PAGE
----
However, keep in mind that this system works more like an air-source heat pump. A ground (water) heat pump is more efficient since the ground (water) does not freeze even when the air temperature is freezing. This system indirectly collects energy (heat) from the air, plus solar energy that would otherwise just warm your solar panels.

This system will still have an efficiency of 200-300% even when air temperatures drop below freezing.

On top of that, your solar panels can provide the electricity required to run your heat pump.


Subsidies and grants are often available

Depending on the country you live in, subsidies or grants may be present to stimulate the purchase of a heat pump. Governments do this to incentivize citizens to move to more sustainable forms of heating. This contributes to CO2 emission goals as well as For the United States, a bill is being introduced that asks for a tax credit of 20% up to $800 (source). Currently, there is a small $300 tax credit available on energy star air-source heat pumps (source).

In the UK, grants are already available for heat pumps in the renewable heat incentive. You can find out how much subsidy you can get with this calculator: https://www.gov.uk/renewable-heat-incentive-calculator.

For Canada, several grants are available for heat pumps through the greener homes grant initiative. For example, $2500 to $5000 is available for air-source heat pumps. There is even a $600 grant available for home evaluation and expert advice. You can find out more on https://www.nrcan.gc.ca.


Heat pump disadvantages

Heat pumps differ in several ways from other heating systems. They might not be a good fit for your situation because of, for example, installation requirements of heat pumps, or if your house is poorly insulated.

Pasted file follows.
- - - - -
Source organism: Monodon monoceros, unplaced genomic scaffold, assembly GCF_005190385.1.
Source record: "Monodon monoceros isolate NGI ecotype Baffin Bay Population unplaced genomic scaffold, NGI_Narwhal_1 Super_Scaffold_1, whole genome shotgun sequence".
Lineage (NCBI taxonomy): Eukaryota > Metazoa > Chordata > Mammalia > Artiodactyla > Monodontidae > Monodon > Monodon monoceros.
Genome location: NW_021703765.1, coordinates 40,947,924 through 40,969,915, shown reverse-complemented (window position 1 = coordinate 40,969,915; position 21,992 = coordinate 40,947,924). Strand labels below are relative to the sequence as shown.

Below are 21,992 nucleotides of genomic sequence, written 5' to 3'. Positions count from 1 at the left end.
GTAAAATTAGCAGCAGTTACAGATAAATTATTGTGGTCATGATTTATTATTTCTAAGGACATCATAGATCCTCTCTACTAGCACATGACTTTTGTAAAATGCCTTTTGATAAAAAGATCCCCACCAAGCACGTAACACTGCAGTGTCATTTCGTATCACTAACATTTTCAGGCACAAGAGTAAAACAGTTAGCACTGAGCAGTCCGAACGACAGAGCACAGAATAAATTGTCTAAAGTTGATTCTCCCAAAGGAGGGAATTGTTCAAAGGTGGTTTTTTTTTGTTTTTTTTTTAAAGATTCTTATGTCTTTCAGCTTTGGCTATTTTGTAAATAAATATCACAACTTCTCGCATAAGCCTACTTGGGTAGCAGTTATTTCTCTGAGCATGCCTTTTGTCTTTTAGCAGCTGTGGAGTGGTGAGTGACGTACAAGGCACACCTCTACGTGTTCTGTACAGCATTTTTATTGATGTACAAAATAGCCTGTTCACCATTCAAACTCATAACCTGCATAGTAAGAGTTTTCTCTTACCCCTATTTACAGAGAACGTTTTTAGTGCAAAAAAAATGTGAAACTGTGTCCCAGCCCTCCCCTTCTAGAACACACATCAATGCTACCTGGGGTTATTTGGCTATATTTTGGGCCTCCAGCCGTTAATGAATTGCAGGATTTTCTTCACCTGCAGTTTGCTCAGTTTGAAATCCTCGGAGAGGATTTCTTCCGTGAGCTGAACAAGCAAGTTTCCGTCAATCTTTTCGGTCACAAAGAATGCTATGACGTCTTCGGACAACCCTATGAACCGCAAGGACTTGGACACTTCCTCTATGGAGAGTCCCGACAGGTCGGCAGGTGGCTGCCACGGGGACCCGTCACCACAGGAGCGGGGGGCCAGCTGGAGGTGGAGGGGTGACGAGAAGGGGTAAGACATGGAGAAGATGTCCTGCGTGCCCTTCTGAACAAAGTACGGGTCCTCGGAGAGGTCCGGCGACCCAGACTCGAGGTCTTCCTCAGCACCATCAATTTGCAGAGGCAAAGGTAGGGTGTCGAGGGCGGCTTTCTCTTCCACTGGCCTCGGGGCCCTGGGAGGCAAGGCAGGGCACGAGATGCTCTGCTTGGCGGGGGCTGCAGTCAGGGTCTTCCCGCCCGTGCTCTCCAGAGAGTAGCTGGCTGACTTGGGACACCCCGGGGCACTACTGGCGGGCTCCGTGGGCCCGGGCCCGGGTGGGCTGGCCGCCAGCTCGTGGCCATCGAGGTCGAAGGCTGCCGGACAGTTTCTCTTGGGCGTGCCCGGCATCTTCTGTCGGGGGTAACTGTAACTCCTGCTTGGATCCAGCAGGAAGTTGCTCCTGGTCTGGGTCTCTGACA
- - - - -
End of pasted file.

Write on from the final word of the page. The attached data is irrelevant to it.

They have some disadvantages as well as some things you need to keep in mind.


Low-temperature heating takes more time

Heat pumps produce low-temperature heating. For example, fuel-based heating systems often create very hot air or water (up to 176°F/80°C). Heat pumps only generate heat between 113 and 131°F (45 to 55°C).

Normally, the air (or the water in your radiator) is heated to a large temperature difference. Therefore, the heat is quite quickly exchanged and the room heats up. With relatively low temperatures, heat exchange is slower and heat loss is more impactful. Therefore, it takes longer to heat the room.

Because of this, it is advised to keep the heat pump running constantly. Including during the night or when you leave the house. You can turn the thermostat a bit lower, but it is advised to only lower it by a few degrees.

By leaving the heat pump on all the time, it runs very efficiently. It does not need to work extra hard when you want the room to be heated quickly. So this does not necessarily increase running costs.

Good insulation makes sure heat loss is minimized and heating goes as quickly as possible.


A heat pump requires good insulation

For a heat pump to function well, good insulation is required. Since heat pumps provide low-temperature heating, any heat loss should be minimized. Otherwise, the heating system cannot keep up with the heat loss.

Normally, a central heating system creates fairly hot air as it works with air or water up to 176°F/80°C. Because of this, if part of the heat is lost, the room can still heat up to the desired temperature. However, with heat pumps, the temperature output is much closer to the desired room temperature (113 and 131°F/ 45 to 55°C). Therefore, heat loss is more impactful.


Photo by Erik Mclean on Unsplash


A heat pump’s efficiency declines with temperature

A heat pump works best when the desired temperature output is relatively low while the source is warm. When the temperature difference gets smaller, the heat pump works less efficiently. However, a heat pump will always be at least 100% efficient, and likely will maintain an efficiency of at least 200%.

Let’s say, for example, that the air outdoors is 15°C and the desired indoor temperature is 21°C. In this case, a heat pump does not have to work as hard, and it can reach a very high efficiency. However, when outdoor temperatures drop below freezing, the heat pump has to work much harder. In that case, it will use more electricity and its efficiency will drop.